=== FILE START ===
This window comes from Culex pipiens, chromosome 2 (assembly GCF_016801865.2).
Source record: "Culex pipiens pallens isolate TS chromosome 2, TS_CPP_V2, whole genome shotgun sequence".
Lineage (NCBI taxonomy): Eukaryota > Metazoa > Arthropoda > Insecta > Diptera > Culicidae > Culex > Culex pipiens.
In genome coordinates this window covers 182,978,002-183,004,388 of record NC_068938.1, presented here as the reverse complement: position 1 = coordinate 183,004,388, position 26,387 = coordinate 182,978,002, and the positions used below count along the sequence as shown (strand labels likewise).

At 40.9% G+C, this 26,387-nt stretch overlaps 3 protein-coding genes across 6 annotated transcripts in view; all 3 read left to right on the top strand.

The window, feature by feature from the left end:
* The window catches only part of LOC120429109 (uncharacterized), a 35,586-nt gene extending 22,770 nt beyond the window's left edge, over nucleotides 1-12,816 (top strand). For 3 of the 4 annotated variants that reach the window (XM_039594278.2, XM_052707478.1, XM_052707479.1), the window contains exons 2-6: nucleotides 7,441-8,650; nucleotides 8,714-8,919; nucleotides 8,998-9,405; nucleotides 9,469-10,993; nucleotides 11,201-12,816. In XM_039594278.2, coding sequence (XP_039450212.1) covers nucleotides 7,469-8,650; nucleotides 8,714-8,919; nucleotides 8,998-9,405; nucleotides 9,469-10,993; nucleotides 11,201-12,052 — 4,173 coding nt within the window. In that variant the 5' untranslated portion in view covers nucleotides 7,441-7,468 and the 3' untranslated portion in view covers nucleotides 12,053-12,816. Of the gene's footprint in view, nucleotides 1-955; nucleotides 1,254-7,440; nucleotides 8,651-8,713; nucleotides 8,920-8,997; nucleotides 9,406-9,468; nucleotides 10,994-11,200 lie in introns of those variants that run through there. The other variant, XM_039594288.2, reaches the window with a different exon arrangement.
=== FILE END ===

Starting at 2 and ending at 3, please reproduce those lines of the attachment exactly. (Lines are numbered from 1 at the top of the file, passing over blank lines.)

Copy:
Source record: "Culex pipiens pallens isolate TS chromosome 2, TS_CPP_V2, whole genome shotgun sequence".
Lineage (NCBI taxonomy): Eukaryota > Metazoa > Arthropoda > Insecta > Diptera > Culicidae > Culex > Culex pipiens.